Newspaper article St Louis Post-Dispatch (MO)

Travel, Buying Tips Help as Dollar Drops

Newspaper article St Louis Post-Dispatch (MO)

Travel, Buying Tips Help as Dollar Drops

Article excerpt

Here's some sage advice to U.S. tourists in 1995:

Travel to an economically troubled country where the beleaguered dollar will buy more. Despite the much-heralded plunge of the U.S. greenback, some other countries actually are in much worse shape.

Mexico and Canada, their economic policies in shambles, look like the best prospects for U.S. travelers as the peso and Canadian dollar continue to struggle.

Turkey and Ecuador are true bargains among less-frequented destinations.

Meanwhile, Italy, Spain, Portugal and Greece also will be kinder to your wallet because of decent exchange rates, according to travel and foreign exchange experts.

"We find a lot more Americans on the streets here in Toronto shopping these days, as well as at the ski resorts in western Canada," observed Michael Maxwell, banknote dealer with Thomas Cook Foreign Exchange in Toronto. "I'd bet that not only Toronto but Montreal and Vancouver will be major tourist destinations this summer."

However, Canada does put an unusually high tax bite on purchases, thereby making items somewhat less of a bargain, he cautioned.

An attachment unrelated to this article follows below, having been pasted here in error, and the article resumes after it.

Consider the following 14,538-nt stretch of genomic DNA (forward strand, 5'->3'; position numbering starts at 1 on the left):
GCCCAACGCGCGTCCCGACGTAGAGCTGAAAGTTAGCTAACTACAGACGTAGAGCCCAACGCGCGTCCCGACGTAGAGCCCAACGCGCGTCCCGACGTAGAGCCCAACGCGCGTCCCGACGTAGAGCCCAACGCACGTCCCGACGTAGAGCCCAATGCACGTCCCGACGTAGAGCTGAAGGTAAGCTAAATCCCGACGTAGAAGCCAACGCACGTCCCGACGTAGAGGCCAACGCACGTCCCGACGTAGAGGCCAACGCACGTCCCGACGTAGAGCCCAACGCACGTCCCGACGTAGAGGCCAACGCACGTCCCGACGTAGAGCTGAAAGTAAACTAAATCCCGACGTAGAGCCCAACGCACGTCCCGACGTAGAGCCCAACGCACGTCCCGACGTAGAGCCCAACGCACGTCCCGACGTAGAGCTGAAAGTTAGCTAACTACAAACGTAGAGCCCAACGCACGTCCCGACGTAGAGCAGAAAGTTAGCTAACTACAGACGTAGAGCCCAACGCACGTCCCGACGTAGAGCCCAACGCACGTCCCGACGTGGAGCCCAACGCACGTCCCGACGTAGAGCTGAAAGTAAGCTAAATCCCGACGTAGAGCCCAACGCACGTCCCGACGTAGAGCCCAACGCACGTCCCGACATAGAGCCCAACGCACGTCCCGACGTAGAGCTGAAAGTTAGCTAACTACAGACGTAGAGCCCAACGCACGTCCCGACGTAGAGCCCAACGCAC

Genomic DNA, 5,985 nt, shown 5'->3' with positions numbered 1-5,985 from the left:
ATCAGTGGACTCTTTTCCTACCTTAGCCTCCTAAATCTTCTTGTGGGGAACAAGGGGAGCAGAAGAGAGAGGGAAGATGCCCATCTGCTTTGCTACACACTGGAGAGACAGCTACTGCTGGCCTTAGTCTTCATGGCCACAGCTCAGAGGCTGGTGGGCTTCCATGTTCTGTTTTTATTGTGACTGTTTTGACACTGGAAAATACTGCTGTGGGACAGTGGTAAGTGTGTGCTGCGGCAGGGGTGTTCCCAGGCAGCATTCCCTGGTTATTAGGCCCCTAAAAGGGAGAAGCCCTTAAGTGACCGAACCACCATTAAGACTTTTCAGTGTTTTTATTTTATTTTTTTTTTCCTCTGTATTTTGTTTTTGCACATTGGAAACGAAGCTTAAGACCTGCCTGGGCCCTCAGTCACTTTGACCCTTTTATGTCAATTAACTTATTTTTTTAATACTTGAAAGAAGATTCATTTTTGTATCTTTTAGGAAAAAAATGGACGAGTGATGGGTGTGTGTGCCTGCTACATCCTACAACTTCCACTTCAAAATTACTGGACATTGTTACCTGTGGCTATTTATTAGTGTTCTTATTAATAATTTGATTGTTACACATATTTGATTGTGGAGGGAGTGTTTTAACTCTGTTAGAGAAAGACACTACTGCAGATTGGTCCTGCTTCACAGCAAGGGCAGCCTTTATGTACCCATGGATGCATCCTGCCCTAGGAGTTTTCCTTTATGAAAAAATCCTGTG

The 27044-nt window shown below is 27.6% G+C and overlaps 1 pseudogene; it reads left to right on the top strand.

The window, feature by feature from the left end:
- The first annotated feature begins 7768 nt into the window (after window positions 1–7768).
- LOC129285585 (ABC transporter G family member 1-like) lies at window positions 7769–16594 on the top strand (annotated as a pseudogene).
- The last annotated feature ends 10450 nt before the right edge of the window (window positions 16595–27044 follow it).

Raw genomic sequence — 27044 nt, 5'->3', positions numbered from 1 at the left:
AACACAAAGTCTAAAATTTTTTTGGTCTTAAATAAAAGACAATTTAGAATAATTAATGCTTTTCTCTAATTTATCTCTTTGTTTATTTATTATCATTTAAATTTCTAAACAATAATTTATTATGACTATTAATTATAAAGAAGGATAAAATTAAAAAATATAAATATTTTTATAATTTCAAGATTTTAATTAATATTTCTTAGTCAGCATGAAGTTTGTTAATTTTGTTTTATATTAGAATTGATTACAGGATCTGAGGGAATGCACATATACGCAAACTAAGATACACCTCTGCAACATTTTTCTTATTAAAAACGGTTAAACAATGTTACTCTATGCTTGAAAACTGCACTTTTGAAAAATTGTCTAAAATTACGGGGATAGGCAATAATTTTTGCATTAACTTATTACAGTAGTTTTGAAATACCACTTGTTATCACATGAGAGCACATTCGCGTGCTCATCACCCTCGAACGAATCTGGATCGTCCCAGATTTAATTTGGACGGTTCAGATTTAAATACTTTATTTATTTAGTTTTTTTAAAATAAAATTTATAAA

Forget Germany and Japan, whose currencies have set post-World War II highs against our dollar. The shopping and accommodations there will be a shocker.

London remains the most popular European destination, but expect to get pounded financially there as well.

Most major cities of continental Europe carry hefty price tags for hotels, food and sightseeing cabs, so your best financial advantage is the fact there are bargain air fares to get you there.

Increasingly, travel agents suggest you spend your vacation time in the less-expensive regions of countries and not so close to big cities.

"Whenever possible when traveling abroad, use an automated teller machine, many of which can be accessed overseas through the Cirrus and Plus systems," advised Steve Loucks, spokesman for the 25,000-member American Society of Travel Agents in Alexandria, Va. "You can withdraw cash, avoid the high cost of converting cash from one currency to another and usually get the highest possible exchange rate."

Similarly, credit cards also are likely to give you much better exchange rates than you'll receive at a foreign bank or hotel, added David Solin, partner in the New York-based Foreign Exchange Analytics consulting firm. …

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